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Saul Bolton's Red Gravy Hits Atlantic Avenue

A new meatball-slinging Italian joint

Restaurants are like family—the closer they are to us, the quicker we are to forgive them their faults—which is why neighborhood restaurants can often get away with a certain level of coarseness and inconsistency. Red Gravy is that rare one where the food is good even if you don't live around the corner.

Since opening a few months ago on Atlantic Avenue, Red Gravy has been packed with families from nearby Brooklyn Heights and Cobble Hill—a kid in a backward baseball cap mortified by every word out of his parents' mouths; a group of young dads drinking beers on a boys' night out, getting hot and bothered over a new Wii release; and couples sharing antipasti at the roomy bar, pretending they aren't thrilled to see half the cast of Arrested Development standing awkwardly at the entrance, waiting for a table.

A note on the menu assures you that the pasta is "house-extruded whenever possible," which seems a weirdly industrial term for the beautiful handmade things chef Ayesha Nurdjaja turns out. Nurdjaja spent the last three years as Missy Robbins's executive sous chef at A Voce, and she has the pasta chops to show for it. Her calamarata's ($25) wide ink-stained rings arrive in a slick of dark, viciously spicy tomato sauce deepened by nduja, the cured porky spread from Calabria. The dish is a hot, fatty delight, with tiny, sweet shrimp tucked into its folds, and a sprinkling of crisp olive-oil-fried crumbs to make things interesting. Thick ruffles of reginetti ($19), made with semolina and chestnut flour, are layered in a nuanced sauce of braised rabbit meat. A bowl of bucatini, served with melting dollops of sea urchin and slices of pickled cherry-bomb peppers ($29), looks very small and plain for its price tag, but taste it and you'll find it's an undeniably gorgeous dish, swimming in salty butter and white wine, delicately sweet with basil.

Restaurateur Saul Bolton was a pioneer of serious dining in Brooklyn. He opened his first restaurant, Saul, back in 1999 on nearby Smith Street, and set such high standards there that he earned the borough one of its first Michelin stars when the guide finally came to New York. From there Bolton opened The Vanderbilt near Prospect Park, and launched wholesale sausage company Brooklyn Bangers. His new spot is not as serious as Saul—there are no white tablecloths here, no tasting menus—but Red Gravy stands out with bright, brainy Italian food. The kitchen does especially well with the chiles, seafood, and breadcrumb-paved dishes of the south, and when it celebrates Italian-American favorites such as spaghetti and meatballs, or Sunday gravy.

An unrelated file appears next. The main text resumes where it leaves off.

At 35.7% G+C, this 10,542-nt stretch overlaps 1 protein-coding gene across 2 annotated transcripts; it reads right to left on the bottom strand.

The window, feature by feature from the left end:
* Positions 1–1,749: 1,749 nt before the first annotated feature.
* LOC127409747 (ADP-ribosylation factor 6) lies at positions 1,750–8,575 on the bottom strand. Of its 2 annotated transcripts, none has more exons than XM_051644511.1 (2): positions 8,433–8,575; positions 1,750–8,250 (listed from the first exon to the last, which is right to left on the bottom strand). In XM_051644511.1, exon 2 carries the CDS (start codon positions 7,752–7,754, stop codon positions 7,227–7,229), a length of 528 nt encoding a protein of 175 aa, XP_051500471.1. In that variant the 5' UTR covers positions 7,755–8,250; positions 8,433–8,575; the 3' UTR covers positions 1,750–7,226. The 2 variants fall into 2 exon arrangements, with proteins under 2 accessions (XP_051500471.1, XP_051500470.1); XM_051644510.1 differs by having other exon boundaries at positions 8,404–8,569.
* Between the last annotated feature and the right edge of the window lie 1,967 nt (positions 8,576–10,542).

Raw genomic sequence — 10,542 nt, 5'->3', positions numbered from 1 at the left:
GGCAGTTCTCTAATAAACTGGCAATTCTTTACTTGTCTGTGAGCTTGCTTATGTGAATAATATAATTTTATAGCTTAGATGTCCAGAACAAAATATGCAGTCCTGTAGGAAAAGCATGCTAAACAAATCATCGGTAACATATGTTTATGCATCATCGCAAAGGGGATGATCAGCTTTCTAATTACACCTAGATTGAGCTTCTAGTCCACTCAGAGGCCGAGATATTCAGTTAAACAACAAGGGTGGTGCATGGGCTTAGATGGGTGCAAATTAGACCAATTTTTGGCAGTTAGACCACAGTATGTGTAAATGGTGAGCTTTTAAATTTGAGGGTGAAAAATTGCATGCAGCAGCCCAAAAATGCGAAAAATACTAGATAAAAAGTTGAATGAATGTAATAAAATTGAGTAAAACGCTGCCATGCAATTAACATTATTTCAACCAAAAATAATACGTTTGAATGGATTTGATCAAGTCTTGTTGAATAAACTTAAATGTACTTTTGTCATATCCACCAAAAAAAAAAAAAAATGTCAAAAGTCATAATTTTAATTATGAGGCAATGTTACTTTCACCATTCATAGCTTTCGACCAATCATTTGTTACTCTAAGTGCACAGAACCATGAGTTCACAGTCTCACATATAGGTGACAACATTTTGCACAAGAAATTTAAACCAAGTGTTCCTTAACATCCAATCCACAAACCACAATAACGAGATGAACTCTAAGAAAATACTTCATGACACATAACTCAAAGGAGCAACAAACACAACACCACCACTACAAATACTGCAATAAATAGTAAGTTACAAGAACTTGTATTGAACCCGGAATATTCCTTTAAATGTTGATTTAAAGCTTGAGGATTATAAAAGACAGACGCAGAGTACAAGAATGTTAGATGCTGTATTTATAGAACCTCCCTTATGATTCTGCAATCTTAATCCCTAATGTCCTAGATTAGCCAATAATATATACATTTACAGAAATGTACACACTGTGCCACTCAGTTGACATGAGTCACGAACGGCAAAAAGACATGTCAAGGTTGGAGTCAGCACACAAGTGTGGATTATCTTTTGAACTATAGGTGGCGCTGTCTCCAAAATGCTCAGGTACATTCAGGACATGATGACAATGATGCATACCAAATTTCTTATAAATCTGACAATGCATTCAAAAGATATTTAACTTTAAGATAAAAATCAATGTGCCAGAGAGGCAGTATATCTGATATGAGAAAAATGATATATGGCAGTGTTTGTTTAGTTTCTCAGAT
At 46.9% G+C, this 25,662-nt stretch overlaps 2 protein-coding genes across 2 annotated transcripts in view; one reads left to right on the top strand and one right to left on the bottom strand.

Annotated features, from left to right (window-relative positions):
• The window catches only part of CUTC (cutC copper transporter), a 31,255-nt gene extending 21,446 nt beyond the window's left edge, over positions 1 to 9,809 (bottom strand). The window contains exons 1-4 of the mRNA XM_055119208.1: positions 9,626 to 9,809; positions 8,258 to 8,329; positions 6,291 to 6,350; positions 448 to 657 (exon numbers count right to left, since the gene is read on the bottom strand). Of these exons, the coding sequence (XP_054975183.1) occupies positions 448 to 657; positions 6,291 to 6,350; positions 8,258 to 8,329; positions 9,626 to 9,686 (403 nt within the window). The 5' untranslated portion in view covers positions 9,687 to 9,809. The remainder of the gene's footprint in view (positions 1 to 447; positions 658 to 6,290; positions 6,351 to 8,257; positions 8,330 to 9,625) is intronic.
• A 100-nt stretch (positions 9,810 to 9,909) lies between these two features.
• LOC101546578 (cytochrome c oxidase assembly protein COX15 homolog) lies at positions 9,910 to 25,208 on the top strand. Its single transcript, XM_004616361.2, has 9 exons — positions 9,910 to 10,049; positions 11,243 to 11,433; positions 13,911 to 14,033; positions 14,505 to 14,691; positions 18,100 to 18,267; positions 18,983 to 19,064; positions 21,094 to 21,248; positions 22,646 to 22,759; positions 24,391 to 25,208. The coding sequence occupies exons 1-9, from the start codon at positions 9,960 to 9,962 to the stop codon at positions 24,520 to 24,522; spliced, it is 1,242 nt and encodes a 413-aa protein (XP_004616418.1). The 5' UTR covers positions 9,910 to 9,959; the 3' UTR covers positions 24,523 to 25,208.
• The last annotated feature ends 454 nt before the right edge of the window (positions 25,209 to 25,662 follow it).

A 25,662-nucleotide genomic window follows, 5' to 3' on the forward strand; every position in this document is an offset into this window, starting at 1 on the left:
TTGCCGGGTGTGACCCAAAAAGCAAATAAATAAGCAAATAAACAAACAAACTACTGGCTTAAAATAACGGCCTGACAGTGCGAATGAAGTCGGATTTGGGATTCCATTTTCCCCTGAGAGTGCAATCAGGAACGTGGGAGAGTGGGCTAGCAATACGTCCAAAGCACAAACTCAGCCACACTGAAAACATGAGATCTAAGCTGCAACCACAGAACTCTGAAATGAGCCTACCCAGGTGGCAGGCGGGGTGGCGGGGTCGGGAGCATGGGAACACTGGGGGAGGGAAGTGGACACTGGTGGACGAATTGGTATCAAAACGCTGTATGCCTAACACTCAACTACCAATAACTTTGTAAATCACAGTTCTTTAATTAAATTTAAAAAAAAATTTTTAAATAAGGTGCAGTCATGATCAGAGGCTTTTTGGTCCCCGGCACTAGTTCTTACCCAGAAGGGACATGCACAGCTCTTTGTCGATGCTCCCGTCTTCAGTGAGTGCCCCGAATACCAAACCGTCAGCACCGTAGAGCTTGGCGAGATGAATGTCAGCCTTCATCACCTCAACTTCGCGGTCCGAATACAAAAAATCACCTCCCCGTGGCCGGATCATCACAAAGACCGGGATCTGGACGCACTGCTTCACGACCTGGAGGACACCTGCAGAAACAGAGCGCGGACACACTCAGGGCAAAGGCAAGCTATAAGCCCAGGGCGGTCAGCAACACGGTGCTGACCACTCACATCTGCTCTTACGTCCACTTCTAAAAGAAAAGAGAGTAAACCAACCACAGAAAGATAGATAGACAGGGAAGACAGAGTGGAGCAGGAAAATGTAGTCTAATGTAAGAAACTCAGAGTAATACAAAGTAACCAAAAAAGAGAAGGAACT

But it's not all pasta: Rabbit appears again—the bones replaced with a dark, delicious mousse of the animal's offal in a pretty roulade, roasted maybe a minute or two too long—on a bed of fine lentils and chard ($26). A recent salad special of fried smelts and arugula was lovely, the fish cooked whole, their bones as soft as their flesh, and their tiny eyes just visible through a veil of crisp batter. Branzino ($27), on a bright smear of beet puree, hid little smoked beets and their garlicky greens.

When it came to dessert, a goat-milk cheesecake, topped with a rough-textured mash of sweet olives and cherries, did its duty, easing us gently from savory to sweet, but Red Gravy, like every other good restaurant without one, needs a dedicated pastry chef if it wants to be taken seriously. And service can be clumsy. On a recent evening, our server asked if we'd like our main courses brought out when they were ready, though everyone was still eating their pasta dishes with gusto. This felt a touch passive-aggressive—if we said no, would the dishes suffer as they waited? Red Gravy's prices demand more expert service.

Sure, you don't need to know that this is Nurdjaja's grandmother's excellent meatball recipe—the ground veal, beef, and pork softened with a fine dice of fennel confit, onion, and garlic—to enjoy the hell out of them, whether they're piled on fresh pasta or coddled in soft polenta. But when asked about spaghetti and meatballs, a Wednesday-night special, one server made the dish sound so absurdly flat that he actually discouraged my table from ordering it. "It's meatballs that we make. On pasta. With tomato sauce." Luckily for us, we decided to get them anyway.

trao@villagevoice.com

 
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